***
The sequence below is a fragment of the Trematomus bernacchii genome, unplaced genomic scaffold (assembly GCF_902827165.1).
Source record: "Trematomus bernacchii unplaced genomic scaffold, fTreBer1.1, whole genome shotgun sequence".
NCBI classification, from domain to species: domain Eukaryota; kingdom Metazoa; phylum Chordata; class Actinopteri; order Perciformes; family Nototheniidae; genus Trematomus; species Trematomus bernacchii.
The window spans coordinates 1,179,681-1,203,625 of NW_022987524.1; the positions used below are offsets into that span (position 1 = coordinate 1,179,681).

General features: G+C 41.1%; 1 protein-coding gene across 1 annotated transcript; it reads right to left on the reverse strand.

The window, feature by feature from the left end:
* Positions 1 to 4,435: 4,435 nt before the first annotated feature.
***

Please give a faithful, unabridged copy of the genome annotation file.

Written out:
The sequence below is a fragment of the Trematomus bernacchii genome, unplaced genomic scaffold (assembly GCF_902827165.1).
Source record: "Trematomus bernacchii unplaced genomic scaffold, fTreBer1.1, whole genome shotgun sequence".
NCBI classification, from domain to species: domain Eukaryota; kingdom Metazoa; phylum Chordata; class Actinopteri; order Perciformes; family Nototheniidae; genus Trematomus; species Trematomus bernacchii.
The window spans coordinates 1,179,681-1,203,625 of NW_022987524.1; the positions used below are offsets into that span (position 1 = coordinate 1,179,681).

General features: G+C 41.1%; 1 protein-coding gene across 1 annotated transcript; it reads right to left on the reverse strand.

The window, feature by feature from the left end:
* Positions 1 to 4,435: 4,435 nt before the first annotated feature.